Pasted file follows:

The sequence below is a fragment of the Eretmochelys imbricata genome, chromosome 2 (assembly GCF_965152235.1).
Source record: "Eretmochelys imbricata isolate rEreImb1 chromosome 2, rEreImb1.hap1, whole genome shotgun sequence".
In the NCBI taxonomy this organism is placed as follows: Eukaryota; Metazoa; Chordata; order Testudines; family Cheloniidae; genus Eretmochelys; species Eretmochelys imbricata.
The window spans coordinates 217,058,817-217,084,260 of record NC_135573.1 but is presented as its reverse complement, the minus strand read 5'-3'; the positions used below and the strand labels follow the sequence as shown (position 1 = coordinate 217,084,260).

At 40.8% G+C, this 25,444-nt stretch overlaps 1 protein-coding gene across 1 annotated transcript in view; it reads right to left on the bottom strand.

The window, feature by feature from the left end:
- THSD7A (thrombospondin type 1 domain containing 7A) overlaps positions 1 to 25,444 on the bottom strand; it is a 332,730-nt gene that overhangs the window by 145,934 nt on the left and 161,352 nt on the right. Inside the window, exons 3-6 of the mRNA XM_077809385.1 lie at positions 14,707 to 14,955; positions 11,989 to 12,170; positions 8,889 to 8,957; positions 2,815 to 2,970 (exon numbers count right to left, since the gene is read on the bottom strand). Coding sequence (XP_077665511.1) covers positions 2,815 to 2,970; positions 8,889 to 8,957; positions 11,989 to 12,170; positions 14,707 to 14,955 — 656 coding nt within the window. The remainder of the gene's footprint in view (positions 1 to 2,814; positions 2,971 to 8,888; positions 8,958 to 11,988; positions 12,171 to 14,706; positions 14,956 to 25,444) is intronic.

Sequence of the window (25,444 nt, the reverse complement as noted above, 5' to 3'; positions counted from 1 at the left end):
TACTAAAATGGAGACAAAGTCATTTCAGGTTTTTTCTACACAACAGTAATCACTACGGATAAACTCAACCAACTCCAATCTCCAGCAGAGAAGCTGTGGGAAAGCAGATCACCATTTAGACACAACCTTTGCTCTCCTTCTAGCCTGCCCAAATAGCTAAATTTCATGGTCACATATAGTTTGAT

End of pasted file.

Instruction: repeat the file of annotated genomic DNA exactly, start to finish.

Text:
The sequence below is a fragment of the Eretmochelys imbricata genome, chromosome 2 (assembly GCF_965152235.1).
Source record: "Eretmochelys imbricata isolate rEreImb1 chromosome 2, rEreImb1.hap1, whole genome shotgun sequence".
In the NCBI taxonomy this organism is placed as follows: Eukaryota; Metazoa; Chordata; order Testudines; family Cheloniidae; genus Eretmochelys; species Eretmochelys imbricata.
The window spans coordinates 217,058,817-217,084,260 of record NC_135573.1 but is presented as its reverse complement, the minus strand read 5'-3'; the positions used below and the strand labels follow the sequence as shown (position 1 = coordinate 217,084,260).

At 40.8% G+C, this 25,444-nt stretch overlaps 1 protein-coding gene across 1 annotated transcript in view; it reads right to left on the bottom strand.

The window, feature by feature from the left end:
- THSD7A (thrombospondin type 1 domain containing 7A) overlaps positions 1 to 25,444 on the bottom strand; it is a 332,730-nt gene that overhangs the window by 145,934 nt on the left and 161,352 nt on the right. Inside the window, exons 3-6 of the mRNA XM_077809385.1 lie at positions 14,707 to 14,955; positions 11,989 to 12,170; positions 8,889 to 8,957; positions 2,815 to 2,970 (exon numbers count right to left, since the gene is read on the bottom strand). Coding sequence (XP_077665511.1) covers positions 2,815 to 2,970; positions 8,889 to 8,957; positions 11,989 to 12,170; positions 14,707 to 14,955 — 656 coding nt within the window. The remainder of the gene's footprint in view (positions 1 to 2,814; positions 2,971 to 8,888; positions 8,958 to 11,988; positions 12,171 to 14,706; positions 14,956 to 25,444) is intronic.

Sequence of the window (25,444 nt, the reverse complement as noted above, 5' to 3'; positions counted from 1 at the left end):
TACTAAAATGGAGACAAAGTCATTTCAGGTTTTTTCTACACAACAGTAATCACTACGGATAAACTCAACCAACTCCAATCTCCAGCAGAGAAGCTGTGGGAAAGCAGATCACCATTTAGACACAACCTTTGCTCTCCTTCTAGCCTGCCCAAATAGCTAAATTTCATGGTCACATATAGTTTGAT